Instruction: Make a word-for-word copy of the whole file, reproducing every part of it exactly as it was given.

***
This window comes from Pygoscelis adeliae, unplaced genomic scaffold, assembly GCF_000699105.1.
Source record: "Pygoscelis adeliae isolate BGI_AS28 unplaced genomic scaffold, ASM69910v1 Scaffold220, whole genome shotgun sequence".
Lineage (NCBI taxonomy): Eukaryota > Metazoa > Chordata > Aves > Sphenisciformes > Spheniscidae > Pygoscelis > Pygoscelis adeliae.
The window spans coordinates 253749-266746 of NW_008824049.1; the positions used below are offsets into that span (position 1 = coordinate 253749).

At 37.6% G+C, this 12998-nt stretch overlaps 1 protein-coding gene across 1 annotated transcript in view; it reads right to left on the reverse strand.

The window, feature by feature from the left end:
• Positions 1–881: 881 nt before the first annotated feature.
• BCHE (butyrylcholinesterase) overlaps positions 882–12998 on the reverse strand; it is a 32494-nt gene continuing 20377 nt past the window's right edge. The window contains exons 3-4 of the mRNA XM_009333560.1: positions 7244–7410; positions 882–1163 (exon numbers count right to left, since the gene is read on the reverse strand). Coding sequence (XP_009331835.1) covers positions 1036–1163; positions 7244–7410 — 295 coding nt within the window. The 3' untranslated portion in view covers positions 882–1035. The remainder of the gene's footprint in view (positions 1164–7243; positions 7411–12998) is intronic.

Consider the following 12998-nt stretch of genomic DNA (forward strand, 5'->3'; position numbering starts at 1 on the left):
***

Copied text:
This window comes from Pygoscelis adeliae, unplaced genomic scaffold, assembly GCF_000699105.1.
Source record: "Pygoscelis adeliae isolate BGI_AS28 unplaced genomic scaffold, ASM69910v1 Scaffold220, whole genome shotgun sequence".
Lineage (NCBI taxonomy): Eukaryota > Metazoa > Chordata > Aves > Sphenisciformes > Spheniscidae > Pygoscelis > Pygoscelis adeliae.
The window spans coordinates 253749-266746 of NW_008824049.1; the positions used below are offsets into that span (position 1 = coordinate 253749).

At 37.6% G+C, this 12998-nt stretch overlaps 1 protein-coding gene across 1 annotated transcript in view; it reads right to left on the reverse strand.

The window, feature by feature from the left end:
• Positions 1–881: 881 nt before the first annotated feature.
• BCHE (butyrylcholinesterase) overlaps positions 882–12998 on the reverse strand; it is a 32494-nt gene continuing 20377 nt past the window's right edge. The window contains exons 3-4 of the mRNA XM_009333560.1: positions 7244–7410; positions 882–1163 (exon numbers count right to left, since the gene is read on the reverse strand). Coding sequence (XP_009331835.1) covers positions 1036–1163; positions 7244–7410 — 295 coding nt within the window. The 3' untranslated portion in view covers positions 882–1035. The remainder of the gene's footprint in view (positions 1164–7243; positions 7411–12998) is intronic.

Consider the following 12998-nt stretch of genomic DNA (forward strand, 5'->3'; position numbering starts at 1 on the left):